Rambert: A Linha Curva plus other works, by Itzik Galili; The Lowry, September 28 2016.
The Rambert returns to Manchester with a winning combination: a triple bill, a premiere and a raucous audience. The evening opened with the premiere of Flight, choreographed by Malgorzata Dzierzon, herself a dancer with the Rambert between 2006 and 2013. It explores the themes of borders and migration, which has particular resonance in the current uncertain post-Brexit state. The set consists of four walls with images of stairs projected onto them, forming a moving quadrant for the centre of piece. Like a Penrose staircase, it is used to give the sense of endeavour yet ultimate futility: two dancers in opposite quadrants attempt to push the structure round but are increasingly resisted by additional dancers applying a reactive force from the other quadrants. With a very strong initial duet, it promised the solidity of a Rambert classic with the intense use of levels that we’ve come to expect of them, as well as some of the best contact partner work on the British dance scene. Yet it didn’t quite deliver – the group sections lacked togetherness, giving it an irritating feel that a small tweak would have immeasurably improved it. This will undoubtedly come as the company performs it more and truly settles into the piece.
Bars, barres, tent poles, egg timers, Ikea flat packs and frames. Choreographed by Alexander Whitley, Frames is a masterpiece. A playful examination of form, line, shadow and movement, the twelve dancers connect and are connected with metal rods, from which they construct transient shapes. Starting with a soloist dancing with one rod, it almost has the feel of a 1930s Astaire number, but continues to be steadfastly modern with features of breakdancing and patterns echoing Kathak. It manages to achieve what many contemporary choreographers do not: not taking itself too seriously. Dancers drop the rods to make it sound like a construction site; they pretend to be warming up in a ballet class with notable pouts. Whitley is definitely one to watch.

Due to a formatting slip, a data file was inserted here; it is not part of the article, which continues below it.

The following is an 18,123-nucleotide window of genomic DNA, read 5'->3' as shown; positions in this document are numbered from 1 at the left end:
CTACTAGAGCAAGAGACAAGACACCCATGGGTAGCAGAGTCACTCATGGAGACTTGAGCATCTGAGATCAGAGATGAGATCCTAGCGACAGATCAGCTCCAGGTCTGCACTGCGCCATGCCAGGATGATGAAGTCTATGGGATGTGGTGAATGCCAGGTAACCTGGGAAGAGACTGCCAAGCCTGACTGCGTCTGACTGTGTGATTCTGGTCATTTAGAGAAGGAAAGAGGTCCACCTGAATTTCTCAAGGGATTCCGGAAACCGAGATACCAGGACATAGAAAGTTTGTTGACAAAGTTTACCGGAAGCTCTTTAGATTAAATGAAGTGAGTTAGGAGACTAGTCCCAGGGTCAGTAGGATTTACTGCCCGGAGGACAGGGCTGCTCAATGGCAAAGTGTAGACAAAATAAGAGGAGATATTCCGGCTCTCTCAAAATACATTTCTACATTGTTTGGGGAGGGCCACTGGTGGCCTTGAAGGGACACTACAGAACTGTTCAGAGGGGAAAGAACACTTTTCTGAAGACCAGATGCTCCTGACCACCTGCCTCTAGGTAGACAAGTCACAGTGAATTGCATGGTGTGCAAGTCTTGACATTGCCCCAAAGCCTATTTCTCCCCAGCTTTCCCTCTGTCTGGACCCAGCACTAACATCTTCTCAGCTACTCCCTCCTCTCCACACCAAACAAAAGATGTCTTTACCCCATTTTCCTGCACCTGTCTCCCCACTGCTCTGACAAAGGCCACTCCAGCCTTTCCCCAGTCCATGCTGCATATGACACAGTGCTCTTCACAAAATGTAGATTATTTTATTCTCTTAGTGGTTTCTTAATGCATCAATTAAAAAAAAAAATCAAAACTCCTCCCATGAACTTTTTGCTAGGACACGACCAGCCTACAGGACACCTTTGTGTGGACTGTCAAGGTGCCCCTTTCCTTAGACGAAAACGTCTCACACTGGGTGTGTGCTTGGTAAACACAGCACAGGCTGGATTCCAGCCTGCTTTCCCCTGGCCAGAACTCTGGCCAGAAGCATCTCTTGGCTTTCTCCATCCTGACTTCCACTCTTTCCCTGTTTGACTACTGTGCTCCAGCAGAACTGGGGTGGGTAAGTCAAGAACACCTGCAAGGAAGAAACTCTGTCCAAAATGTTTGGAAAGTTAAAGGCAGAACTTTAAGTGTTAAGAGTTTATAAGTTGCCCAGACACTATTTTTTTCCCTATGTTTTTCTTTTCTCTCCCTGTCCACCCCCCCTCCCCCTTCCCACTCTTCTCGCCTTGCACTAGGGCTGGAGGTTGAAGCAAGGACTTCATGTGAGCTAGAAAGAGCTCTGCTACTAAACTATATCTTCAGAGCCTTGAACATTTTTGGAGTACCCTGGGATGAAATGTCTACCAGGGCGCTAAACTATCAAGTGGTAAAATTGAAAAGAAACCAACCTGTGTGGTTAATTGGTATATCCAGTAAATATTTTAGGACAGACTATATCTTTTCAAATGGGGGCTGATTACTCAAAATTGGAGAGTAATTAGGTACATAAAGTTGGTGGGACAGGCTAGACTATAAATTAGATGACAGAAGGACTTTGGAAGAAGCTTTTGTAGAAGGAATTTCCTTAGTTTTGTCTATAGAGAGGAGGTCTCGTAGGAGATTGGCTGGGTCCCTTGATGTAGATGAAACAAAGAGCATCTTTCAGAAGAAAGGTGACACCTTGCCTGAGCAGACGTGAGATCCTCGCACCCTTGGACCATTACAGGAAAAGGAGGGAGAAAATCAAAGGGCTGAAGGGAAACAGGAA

Itzik Galili’s A Linha Curva has recently been added to the GCSE Dance syllabus, meaning that the vast majority of the audience were schoolchildren waiting for this piece. They were not disappointed and let the company know; the auditorium erupted in whoops and descended into a riotous party atmosphere. A fitting end to a summer dominated by images of Rio and carnivals, it makes you feel as though you’re at a knees-up in a favela. Set to a percussion score, the dancers become loose and adopt salsa, samba and capoeira moves, alongside more traditional contemporary positions. Full of call and response, improvisation and battles, it tells stories of men all chasing the same woman (who’s not interested in any of them), groups of girls having a gossip, competition and sex appeal. It contains some of the best lifts and catches in the Rambert’s repertoire, including a dive roll from a height over other performers and dramatic catch around a neck. It is also humorous, with strong elements of Voguing, and a dancer ducking and jumping over a colleague undertaking the traditional showpiece of fouettés en tournant. No one could accuse this of being anything other than a brilliant introduction into the world of British contemporary dance, and you’d be hard pushed to find a more fun one.